In the recent ISHRS member survey on black market hair transplants, ISHRS members confirmed that this illegal practice is widespread and causing harm to patients around the world - In countries where the problem is rampant and the tourism is high doctors are seeing the problems almost daily.
Specific problems members reported encountering include scarring, unnatural hairlines, poor hair growth, wrong hair direction, depleted donor area in the scalp leaving a bald appearance, infections and inaccurate graft counts. Some patients think they are getting 4000-6000 grafts when in reality they may only get half. Examples of specific member responses included, "I have seen an exponential increase in complications from poor harvesting and poor growth, not to mention results that are not aesthetic", and "I've seen numerous FUE disaster cases from countries where patients were lured by the glamour of medical tourism but unfortunately did not get the results expected."
With the increased popularity of medical tourism in recent years, the ISHRS implores potential patients to do their homework before considering a hair transplant in another country as laws and regulations pertaining to surgical procedures can be much different than those in their own country. Additionally, there is no recourse when something goes wrong. In the recent ISHRS survey when members were asked to rank on a scale of one to ten (10 being the worst) how big of a problem the issue of black market clinics or unlicensed personnel performing hair restoration surgery in other countries is, 63.27 percent of ISHRS members acknowledged the severity of the problem and responded with either an 8 (23.47 percent), 9 (13.27 percent) or 10 (26.53 percent).
Consumers are being encouraged to visit the ISHRS.org site and verify the credentials of the clinic and or doctor.
"We hope patients will use the new ISHRS resources to educate themselves about the risks of undergoing a hair restoration procedure on the black market and to make sure they understand the local laws and regulations when considering a hair transplant in another country," said Dr. Tykocinski, President of the ISHRS. Forewarned is forearmed could not be truer when it comes to avoiding being a victim of unscrupulous hair transplant clinics. This problem is also happening in every country, where greedy entrepreneurs and clinic owners choose a business turnkey model where a hair transplant practice emerges almost instantly and the patient is mainly assisted by unlicensed professionals and the physician, if present, has no experience or is minimally involved into the procedure at all.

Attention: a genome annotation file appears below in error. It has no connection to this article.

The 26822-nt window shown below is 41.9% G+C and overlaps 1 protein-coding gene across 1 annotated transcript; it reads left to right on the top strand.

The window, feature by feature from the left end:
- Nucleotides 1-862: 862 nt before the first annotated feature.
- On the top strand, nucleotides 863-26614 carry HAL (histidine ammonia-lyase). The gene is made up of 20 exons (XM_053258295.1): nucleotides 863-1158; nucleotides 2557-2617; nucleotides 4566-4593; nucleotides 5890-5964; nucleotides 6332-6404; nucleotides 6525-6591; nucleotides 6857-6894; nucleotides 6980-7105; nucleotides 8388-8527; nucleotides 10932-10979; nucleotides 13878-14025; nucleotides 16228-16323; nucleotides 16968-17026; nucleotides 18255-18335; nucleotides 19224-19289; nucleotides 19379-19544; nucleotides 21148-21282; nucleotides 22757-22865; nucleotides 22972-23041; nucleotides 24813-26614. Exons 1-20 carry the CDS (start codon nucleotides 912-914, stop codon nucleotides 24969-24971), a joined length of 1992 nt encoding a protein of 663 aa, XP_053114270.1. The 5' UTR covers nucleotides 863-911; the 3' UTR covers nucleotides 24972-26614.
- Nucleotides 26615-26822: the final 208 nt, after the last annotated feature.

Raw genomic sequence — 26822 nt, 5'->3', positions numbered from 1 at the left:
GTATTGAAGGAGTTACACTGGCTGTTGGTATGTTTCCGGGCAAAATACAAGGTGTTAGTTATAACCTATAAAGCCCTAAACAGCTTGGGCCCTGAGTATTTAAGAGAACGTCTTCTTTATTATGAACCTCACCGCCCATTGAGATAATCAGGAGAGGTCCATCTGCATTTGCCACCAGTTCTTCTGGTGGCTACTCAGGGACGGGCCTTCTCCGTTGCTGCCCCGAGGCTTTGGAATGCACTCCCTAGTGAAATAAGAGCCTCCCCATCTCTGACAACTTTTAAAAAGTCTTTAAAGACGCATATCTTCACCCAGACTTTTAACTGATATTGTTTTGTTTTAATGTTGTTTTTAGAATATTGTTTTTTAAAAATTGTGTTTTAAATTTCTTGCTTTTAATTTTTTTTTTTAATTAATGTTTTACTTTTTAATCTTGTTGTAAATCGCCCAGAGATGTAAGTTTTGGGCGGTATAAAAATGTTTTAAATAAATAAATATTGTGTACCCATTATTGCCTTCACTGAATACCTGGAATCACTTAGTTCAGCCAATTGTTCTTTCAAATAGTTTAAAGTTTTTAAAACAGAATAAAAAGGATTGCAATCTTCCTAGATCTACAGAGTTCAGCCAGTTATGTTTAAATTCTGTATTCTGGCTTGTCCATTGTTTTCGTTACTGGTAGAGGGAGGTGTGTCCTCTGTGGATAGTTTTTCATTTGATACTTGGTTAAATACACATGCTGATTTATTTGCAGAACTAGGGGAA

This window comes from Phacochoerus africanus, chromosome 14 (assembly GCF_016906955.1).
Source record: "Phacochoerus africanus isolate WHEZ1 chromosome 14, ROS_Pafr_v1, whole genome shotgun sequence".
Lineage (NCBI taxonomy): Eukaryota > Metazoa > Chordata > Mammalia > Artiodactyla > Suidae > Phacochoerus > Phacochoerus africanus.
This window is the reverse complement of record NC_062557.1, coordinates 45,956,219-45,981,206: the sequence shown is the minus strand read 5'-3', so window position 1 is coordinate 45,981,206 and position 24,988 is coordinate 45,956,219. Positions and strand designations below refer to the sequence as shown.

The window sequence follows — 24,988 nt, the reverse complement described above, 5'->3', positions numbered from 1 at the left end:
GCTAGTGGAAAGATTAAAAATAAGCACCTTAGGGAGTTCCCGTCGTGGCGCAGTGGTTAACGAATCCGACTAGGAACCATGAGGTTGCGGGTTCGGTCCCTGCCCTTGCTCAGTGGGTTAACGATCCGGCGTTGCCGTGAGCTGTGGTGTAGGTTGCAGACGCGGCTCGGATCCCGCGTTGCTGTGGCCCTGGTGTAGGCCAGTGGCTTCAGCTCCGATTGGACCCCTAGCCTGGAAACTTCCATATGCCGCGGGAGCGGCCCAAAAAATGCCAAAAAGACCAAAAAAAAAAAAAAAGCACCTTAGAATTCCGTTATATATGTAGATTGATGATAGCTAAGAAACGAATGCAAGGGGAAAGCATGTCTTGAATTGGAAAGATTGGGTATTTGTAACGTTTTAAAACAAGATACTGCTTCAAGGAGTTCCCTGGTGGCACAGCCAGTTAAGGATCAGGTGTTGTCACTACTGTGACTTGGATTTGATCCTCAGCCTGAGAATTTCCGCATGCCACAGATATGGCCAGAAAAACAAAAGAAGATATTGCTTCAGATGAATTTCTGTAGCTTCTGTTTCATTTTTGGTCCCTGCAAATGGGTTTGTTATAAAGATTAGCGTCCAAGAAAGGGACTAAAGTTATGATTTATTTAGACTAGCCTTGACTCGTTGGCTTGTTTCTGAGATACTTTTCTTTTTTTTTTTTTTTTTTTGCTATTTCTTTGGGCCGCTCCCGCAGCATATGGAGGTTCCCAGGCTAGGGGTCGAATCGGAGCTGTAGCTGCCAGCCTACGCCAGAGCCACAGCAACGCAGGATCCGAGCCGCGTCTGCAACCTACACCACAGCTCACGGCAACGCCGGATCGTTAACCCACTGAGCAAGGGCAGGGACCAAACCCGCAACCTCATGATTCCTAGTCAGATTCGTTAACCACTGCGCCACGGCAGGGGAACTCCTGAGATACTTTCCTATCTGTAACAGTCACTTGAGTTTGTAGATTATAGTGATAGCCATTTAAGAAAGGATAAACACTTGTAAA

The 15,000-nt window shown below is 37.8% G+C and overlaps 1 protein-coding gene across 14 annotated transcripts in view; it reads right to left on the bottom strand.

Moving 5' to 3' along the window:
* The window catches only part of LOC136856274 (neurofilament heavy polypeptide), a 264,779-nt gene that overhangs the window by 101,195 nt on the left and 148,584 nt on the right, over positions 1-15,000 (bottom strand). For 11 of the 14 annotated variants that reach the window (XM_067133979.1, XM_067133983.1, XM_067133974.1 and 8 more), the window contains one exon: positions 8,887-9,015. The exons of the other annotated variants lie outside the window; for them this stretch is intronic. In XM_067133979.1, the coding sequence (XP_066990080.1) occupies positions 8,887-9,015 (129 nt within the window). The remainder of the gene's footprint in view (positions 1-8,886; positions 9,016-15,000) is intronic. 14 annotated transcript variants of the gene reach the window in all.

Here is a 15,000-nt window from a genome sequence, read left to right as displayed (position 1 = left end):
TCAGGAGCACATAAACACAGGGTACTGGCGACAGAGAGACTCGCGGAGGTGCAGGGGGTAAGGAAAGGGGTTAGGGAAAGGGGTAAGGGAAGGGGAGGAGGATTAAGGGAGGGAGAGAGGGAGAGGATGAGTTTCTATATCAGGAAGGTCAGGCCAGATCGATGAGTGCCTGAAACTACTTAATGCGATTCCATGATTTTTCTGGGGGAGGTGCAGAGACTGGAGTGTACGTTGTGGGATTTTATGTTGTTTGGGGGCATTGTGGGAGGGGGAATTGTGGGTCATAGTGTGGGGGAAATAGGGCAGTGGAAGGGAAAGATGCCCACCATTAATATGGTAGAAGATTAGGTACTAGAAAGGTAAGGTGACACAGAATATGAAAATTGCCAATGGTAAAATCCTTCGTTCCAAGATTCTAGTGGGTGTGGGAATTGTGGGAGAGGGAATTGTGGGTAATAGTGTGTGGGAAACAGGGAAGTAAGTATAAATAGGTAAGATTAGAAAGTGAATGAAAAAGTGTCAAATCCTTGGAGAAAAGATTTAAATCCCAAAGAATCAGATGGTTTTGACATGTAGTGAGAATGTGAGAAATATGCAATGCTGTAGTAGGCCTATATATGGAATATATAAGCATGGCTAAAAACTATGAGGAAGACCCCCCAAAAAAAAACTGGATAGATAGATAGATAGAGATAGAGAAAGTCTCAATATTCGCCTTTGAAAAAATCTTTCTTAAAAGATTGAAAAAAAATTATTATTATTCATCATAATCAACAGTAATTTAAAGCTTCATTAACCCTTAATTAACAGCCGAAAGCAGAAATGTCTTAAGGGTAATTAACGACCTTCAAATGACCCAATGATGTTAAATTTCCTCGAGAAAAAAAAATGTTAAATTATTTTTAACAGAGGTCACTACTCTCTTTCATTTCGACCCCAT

Leading London Hair Transplant Surgeon for the Farjo Hair Institute, President of the British Association of Hair Restoration Surgery (BAHRS) and Consulting Room Adviser, Dr Greg Wiliams warns that people considering hair restoration procedures in England should only go to clinics registered with the Care Quality Commission (or the equivalent organisations in the devolved nations - Healthcare Improvement Scotland, Healthcare Inspectorate Wales, and the Regulation and Quality Improvement Authority In Northern Ireland).
"I also believe patients and practitioners should not hesitate to report any clinics to the CQC that offer hair restoration surgery and are not registered. If you are operating on patients in a non-CQC registered hair transplant clinic in England then you are operating illegally", he stated.
The International Society of Hair Restoration Surgery (ISHRS) is a global non-profit medical association and the leading authority on hair loss treatment and restoration with more than 1,100 members throughout 70 countries worldwide.
* Information and images sourced from a statement issued by The International Society of Hair Restoration Surgery. (ISHRS)